Legal uncertainty

Kompas Newspaper – November 22, 2023

Man: Lest the elections become sorrowful and troubled (A play on the acronym Pemilu meaning election and the word Pilu meaning sorrowful, unhappy, anxious, troubled or very sad).

Tentacle reads "Presidential election legal uncertainty"

The Constitutional Court (MK) ruling on October 16 allowing candidates under the current age limit of 40 years to run as presidential and vice presidential candidates has not only triggered outrage over the obvious conflict of interest, but may also cast a long tentacle of illegitimacy over the February 14 presidential election next year.

The panel of judges hearing seven judicial review requests to lower the minimum age limit for presidential candidates was presided over by President Joko "Jokowi" Widodo's brother-in-law Chief Justice Anwar Usman.

Although the court did not lower the age limit, saying that this remains the domain of Indonesia’s parliament, they added the caveat that presidential candidates under the age of 40 could run if they had previously held elected public office.

This paved the way for President Widodo's 36-year-old son and Anwar Usman's nephew Gibran Rakabuming Raka – who had served as the mayor of the Central Java city of solo for the last two years – to be eligible to run as a candidate.

Only days later it was announced that Gibran had been selected as presidential hopeful Defense Minister Prabowo Subianto's vice presidential running mate – Widodo's preferred choice as successor.

The verdict severely tarnished the Constitutional Court's image and raised serious questioned about its independence and impartiality. Experts have warned that the ruling will continue to be questioned during the presidential election, especially by Prabowo and Gibran’s political opponents.

“This will become even stronger during the campaign period and ahead of the voting”, said constitutional law lecturer Titi Anggraini, adding that “The narrative about Gibran’s candidacy being illegitimate will continue to be voiced, especially on social media, with the aim of influencing voters and gaining support”.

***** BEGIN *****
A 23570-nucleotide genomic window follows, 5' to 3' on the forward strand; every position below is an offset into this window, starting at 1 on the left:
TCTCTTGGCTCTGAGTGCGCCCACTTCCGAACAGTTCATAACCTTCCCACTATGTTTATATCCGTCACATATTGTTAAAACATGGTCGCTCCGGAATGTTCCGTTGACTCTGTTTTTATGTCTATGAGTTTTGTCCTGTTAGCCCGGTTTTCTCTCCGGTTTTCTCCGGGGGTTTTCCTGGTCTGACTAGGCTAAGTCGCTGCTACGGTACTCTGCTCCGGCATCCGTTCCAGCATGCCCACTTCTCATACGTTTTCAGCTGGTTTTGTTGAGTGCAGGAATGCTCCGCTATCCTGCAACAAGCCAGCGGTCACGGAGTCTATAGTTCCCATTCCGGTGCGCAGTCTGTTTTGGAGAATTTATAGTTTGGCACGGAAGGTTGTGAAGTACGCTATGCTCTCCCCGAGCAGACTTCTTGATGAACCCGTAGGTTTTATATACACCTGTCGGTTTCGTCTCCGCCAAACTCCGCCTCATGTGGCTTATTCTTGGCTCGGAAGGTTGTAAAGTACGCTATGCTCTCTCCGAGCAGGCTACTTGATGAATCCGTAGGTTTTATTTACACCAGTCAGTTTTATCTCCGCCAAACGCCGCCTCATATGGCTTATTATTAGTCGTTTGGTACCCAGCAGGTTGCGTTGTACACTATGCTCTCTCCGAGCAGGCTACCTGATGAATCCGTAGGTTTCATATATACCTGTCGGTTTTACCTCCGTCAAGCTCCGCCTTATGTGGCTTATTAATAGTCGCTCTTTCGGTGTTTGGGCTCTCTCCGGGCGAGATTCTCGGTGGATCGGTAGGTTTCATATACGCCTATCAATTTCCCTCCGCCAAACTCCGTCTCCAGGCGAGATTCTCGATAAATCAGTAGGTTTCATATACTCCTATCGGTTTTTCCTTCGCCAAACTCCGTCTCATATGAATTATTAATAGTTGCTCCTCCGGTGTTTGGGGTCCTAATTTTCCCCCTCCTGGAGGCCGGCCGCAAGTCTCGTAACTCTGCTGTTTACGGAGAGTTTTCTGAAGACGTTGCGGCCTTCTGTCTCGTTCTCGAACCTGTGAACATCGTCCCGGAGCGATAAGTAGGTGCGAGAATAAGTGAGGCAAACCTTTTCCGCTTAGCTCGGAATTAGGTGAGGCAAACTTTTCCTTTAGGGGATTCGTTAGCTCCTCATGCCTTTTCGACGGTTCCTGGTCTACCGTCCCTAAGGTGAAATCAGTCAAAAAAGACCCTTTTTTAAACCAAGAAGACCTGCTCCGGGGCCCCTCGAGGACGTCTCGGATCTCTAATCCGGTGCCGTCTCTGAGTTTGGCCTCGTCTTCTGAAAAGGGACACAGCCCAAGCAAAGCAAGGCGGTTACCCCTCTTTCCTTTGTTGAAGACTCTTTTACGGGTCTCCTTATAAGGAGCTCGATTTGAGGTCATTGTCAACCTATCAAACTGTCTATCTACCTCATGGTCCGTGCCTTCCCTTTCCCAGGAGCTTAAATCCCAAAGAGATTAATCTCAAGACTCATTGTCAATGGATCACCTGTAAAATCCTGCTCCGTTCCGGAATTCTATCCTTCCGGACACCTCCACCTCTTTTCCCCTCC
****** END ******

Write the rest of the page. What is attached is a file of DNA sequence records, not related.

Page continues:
Ian Wilson, a politics and security studies lecturer at Perth’s Murdoch University, said it will cast a long shadow over Gibran, and by association, Prabowo's political legitimacy.

“Considering the indications of broader public distaste at Jokowi’s dynastic turn, his political rivals are likely to attempt to capitalize upon this. Regardless of the election outcome, it will remain a lingering question mark over his political career”, he said.

Alex Arifianto, a research fellow at the S. Rajaratnam School of International Studies in Singapore, said that the Constitutional Court’s decision raises further concerns regarding judicial independence in Indonesia.

“It raises concerns on whether the Constitutional Court may rule fairly and objectively next year if the losing candidates file a legal challenge against the winner, questioning the fairness of the electoral process", Arifianto said.

Berlian Simarmata, a law lecturer at Santo Thomas Catholic University in Medan, said that “almost certainly the election results would be challenged by somebody because of the original Constitutional Court decision".

“The real worry is that the election result will be seen as invalid by supporters of other candidates and that could be very volatile". he said, adding it could jeopardise the elections themselves.

“We could see wide-scale demonstrations across Indonesia and great civil unrest if people refuse to accept the new presidency and vice-presidency as legal.”